Earlier this year, in H9N2 Adaptation In Minks, we saw even more evidence of mammalian adaptation of H9N2, in a study that found H9N2 influenza virus isolated from minks has enhanced virulence in mice.
While relatively few human infections have been reported, we've seen a decided uptick in the past few years.  Although this is likely due to better surveillance, its (generally) mild presentation probably means most cases go undetected. 

We've a case report of a 2017 infection from China - one which was reported by the WHO in their 27 September 2017 Monthly Risk Assessment - albeit without much in the way of details:
Since the last update, one laboratory-confirmed human cases of A(H9N2) virus infection was reported to WHO from China. The patient is a child who had mild illness onset of 18 September, received outpatient care and had no apparent exposure history to live poultry.
Today we learn more about the case, along with some surprising statistics  about just how spotty surveillance is in China when it comes to detecting mild, novel flu virus infections.   I've only included some excerpts, so you'll want to download the PDF to read the report in its entirety.

Clinical and epidemiological characteristics of a young child infected with avian influenza A (H9N2) virus in China
First Published June 13, 2018 Case Report

Download PDF
Three cases of the avian influenza A (H9N2) virus have been documented in Changsha, which is a large city that has nine districts and a population of 7.04 million in central South China. Among these patients, one was a girl and two were boys. The ages of the patients were 9 months, 2 years, and 15 years. Two cases of H9N2 were detected in September, 2015 and one was detected in 2017.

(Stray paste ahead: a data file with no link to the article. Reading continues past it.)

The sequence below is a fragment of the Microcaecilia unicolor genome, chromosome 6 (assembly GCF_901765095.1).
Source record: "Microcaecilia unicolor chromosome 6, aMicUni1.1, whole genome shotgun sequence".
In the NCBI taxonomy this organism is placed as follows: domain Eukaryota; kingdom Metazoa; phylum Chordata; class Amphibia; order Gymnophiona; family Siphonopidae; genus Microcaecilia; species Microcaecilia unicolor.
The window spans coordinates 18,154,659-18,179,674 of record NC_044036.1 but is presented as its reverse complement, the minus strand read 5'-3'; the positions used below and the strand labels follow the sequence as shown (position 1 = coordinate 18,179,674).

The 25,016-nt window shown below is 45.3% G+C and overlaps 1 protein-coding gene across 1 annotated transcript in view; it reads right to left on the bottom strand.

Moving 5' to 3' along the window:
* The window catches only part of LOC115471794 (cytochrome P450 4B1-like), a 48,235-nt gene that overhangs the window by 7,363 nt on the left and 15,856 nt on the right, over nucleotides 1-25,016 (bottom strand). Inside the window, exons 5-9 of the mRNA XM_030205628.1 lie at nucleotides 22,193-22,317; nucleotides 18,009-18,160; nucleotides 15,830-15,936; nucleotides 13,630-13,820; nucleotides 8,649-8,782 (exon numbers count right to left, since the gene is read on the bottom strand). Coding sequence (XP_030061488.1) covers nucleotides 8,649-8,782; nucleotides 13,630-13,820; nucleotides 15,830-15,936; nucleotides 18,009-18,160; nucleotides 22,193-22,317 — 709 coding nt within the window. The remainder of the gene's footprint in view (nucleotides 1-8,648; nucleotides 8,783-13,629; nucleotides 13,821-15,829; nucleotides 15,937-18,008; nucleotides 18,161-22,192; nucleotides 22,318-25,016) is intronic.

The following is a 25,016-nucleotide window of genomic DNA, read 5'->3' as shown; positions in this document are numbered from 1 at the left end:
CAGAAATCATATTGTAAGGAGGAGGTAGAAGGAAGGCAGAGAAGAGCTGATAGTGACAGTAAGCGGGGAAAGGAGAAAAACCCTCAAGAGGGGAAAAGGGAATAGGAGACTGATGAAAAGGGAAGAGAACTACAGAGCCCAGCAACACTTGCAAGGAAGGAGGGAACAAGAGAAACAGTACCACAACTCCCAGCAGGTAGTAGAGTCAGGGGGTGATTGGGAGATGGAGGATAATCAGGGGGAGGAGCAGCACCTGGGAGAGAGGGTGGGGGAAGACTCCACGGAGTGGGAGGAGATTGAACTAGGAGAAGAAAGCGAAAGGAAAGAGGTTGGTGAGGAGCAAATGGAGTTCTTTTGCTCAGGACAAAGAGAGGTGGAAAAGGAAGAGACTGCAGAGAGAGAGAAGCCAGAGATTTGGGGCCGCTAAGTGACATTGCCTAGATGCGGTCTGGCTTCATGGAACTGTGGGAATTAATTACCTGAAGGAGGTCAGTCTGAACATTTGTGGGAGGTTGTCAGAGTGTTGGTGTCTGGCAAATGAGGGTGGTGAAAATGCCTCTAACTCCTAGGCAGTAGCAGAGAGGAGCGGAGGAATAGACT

Two patients were children who had not reached the age for kindergarten and one was a student. These three cases were all mild and were detected in a sentinel hospital of the Chinese Influenza Surveillance System. We describe the clinical and epidemiological features of the youngest patient with H9N2 in 2017 and the surveillance results of the H9N2 virus in live poultry markets in Changsha.
From January 2014 to December 2017, 4212 samples were collected in live poultry markets in Changsha, among which 25.81% (1087/4212) were H9N2-positive. Public health concerns should be addressed for emerging H9N2 virus infection, and more strategies should be performed before this virus mutates to be more transmissible and highly pathogenic.